US officials have been saying periodically that the Taliban have yet to uphold their end of the bargain. More importantly, US President Joe Biden said in a recent interview that meeting the deadline of May 1 for withdrawing US troops from Afghanistan would be tough, and that he is still deciding whether to go through with the withdrawal. He specifically stated, “The fact is that this was not a very solidly negotiated deal (US-Taliban peace deal) that the president, the former president worked out. And so we’re in consultation with our allies, as well as the government.”
According to US media, in a recent discussion with members of the national security team, Joe Biden was against US troop presence in Afghanistan beyond May 1. However, Pentagon has been telling Biden that Taliban is not living up to its end of the agreement, and there is no guarantee what will happen if the US just precipitously pulls everyone out. Also, the US military has presented several options to Biden, which include: pulling troops out by or close to May 1; keeping troops in the country indefinitely, and; keeping troops in Afghanistan for a defined period to be determined by the President. There is speculation that Biden may extend the US troop withdrawal by six months, however, no decision has been taken yet.
Violence levels shot up exponentially in Afghanistan after the US-Taliban peace deal which only forbade Taliban from attacking US and NATO troops. The Taliban went all out against the Afghan government, security forces and the Shia community, albeit number of bombings and targeted killings were not claimed or were deflected on other terrorist groups who are otherwise operating in synch with the Taliban. The Taliban area of influence has been increasing by the day, assisted by closure of US military bases. The Taliban are taking control of key highways and are conducting operations to choke off Afghan towns and cities. When Taliban have not kept their side of the promise of the US-Taliban peace deal, why would they go slow now?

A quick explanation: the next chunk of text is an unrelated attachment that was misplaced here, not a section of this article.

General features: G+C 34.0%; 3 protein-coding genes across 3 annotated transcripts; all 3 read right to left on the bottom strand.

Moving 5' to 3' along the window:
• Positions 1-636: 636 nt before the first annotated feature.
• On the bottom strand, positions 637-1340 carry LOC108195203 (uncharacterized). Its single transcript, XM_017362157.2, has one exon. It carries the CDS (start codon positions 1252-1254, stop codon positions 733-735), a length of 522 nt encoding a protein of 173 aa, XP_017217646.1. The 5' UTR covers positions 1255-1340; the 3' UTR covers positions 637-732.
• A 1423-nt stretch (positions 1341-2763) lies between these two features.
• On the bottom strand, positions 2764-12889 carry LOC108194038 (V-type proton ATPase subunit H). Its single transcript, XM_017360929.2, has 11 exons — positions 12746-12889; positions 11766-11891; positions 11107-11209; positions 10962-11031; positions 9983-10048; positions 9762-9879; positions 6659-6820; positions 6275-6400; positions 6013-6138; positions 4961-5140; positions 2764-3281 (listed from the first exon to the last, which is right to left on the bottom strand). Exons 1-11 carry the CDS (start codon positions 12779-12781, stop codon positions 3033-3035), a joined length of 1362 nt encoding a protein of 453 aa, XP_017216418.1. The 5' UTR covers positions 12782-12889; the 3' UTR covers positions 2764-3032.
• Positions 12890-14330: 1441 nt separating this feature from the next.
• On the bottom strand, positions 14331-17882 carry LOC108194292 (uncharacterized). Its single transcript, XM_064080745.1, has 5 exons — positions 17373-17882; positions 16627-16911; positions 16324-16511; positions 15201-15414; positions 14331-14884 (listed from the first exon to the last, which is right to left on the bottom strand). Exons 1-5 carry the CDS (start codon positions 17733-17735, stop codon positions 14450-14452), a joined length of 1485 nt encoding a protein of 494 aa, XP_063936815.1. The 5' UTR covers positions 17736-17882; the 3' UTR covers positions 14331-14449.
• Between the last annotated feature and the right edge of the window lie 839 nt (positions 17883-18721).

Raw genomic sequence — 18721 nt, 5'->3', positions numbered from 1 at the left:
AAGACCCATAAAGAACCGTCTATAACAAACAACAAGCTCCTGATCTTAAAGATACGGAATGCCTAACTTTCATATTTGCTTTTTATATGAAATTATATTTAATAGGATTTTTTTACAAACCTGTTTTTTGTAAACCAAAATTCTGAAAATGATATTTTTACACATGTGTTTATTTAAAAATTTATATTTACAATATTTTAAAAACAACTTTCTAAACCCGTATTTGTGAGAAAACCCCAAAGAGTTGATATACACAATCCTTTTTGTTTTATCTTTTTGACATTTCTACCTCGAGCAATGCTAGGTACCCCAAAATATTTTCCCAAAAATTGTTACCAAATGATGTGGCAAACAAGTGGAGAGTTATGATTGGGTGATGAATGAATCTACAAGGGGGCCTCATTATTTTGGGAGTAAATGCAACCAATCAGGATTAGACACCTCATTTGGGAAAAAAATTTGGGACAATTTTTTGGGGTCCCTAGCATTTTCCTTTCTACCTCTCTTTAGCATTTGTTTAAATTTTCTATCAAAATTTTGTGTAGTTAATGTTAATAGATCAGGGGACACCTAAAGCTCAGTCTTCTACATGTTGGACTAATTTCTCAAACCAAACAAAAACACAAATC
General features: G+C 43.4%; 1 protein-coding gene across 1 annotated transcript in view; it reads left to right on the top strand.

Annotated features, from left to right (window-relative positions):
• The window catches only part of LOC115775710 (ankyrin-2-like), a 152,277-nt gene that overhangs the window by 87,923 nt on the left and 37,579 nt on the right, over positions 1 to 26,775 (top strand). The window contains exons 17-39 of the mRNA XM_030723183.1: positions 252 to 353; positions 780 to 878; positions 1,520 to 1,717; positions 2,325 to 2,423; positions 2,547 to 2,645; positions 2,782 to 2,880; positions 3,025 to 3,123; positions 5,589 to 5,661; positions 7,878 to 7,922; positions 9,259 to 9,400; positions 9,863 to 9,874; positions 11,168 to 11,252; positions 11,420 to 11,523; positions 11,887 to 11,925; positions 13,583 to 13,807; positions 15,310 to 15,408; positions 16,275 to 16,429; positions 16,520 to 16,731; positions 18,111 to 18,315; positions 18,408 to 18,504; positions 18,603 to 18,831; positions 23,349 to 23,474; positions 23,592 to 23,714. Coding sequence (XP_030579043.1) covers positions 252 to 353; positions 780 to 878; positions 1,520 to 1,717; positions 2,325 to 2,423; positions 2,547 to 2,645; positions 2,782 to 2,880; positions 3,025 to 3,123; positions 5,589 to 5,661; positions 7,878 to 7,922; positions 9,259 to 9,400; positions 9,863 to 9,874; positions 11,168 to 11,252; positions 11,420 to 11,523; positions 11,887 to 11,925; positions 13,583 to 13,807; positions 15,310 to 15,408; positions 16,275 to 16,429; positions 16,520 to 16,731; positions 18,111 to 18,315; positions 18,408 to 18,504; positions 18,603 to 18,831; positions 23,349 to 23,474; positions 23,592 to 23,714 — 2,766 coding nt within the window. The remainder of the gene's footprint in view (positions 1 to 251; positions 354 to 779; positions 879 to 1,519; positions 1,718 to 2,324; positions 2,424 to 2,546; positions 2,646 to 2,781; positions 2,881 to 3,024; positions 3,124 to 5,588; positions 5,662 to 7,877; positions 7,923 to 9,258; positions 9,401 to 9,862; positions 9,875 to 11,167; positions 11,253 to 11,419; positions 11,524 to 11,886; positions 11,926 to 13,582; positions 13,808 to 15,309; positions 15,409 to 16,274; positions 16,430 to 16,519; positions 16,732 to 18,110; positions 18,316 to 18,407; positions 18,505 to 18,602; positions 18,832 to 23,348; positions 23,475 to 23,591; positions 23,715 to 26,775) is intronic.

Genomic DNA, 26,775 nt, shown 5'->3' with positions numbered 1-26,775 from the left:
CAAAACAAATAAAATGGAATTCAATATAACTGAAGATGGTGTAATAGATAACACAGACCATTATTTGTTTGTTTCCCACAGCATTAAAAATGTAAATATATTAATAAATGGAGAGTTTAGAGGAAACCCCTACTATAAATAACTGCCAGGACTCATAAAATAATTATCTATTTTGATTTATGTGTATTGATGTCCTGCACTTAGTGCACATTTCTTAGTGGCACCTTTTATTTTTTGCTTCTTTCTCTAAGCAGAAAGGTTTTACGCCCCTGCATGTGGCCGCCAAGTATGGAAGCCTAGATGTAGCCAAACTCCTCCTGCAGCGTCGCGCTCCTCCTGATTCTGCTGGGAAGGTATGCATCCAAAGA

On becoming president, Donald Trump had first tried to get close to Russian President Vladimir Putin. But this was quickly reversed, perhaps on behest of the CIA. Joe Biden has started his presidency with a full-blown cold war against Russia, driving China and Russia in closer embrace. Whether this is a diversion from America’s internal problems is not known but Biden’s focus will remain more on Western Pacific, North Korea, Iran, Iraq-Syria, Yemen and Libya, aside from dealing with the pandemic and economy at home. He was against Trump increasing US troop strength in Afghanistan. What will be his decision now with the Taliban having served an ultimatum remains unknown?
Ideally, the question of total US-NATO withdrawal from Afghanistan should be left open ended till the Taliban show sincerity by giving up violence. If Trump could pull out from the Paris Accord and Iran Nuclear Deal or the JCPOA without any compunction, there is no reason Biden should not scrap the US-Taliban peace deal and go for fresh negotiated settlement, making the Government of Afghanistan party to the deliberations. A hasty pullout will imply Afghanistan back to Taliban rule of yore, turning entire Af-Pak region into a terrorist cauldron which will be exploited by America’s adversaries. China’s influence will spread throughout Afghanistan, which along with Chinese presence in Pakistan and Iran will increase US headache in the Persian Gulf.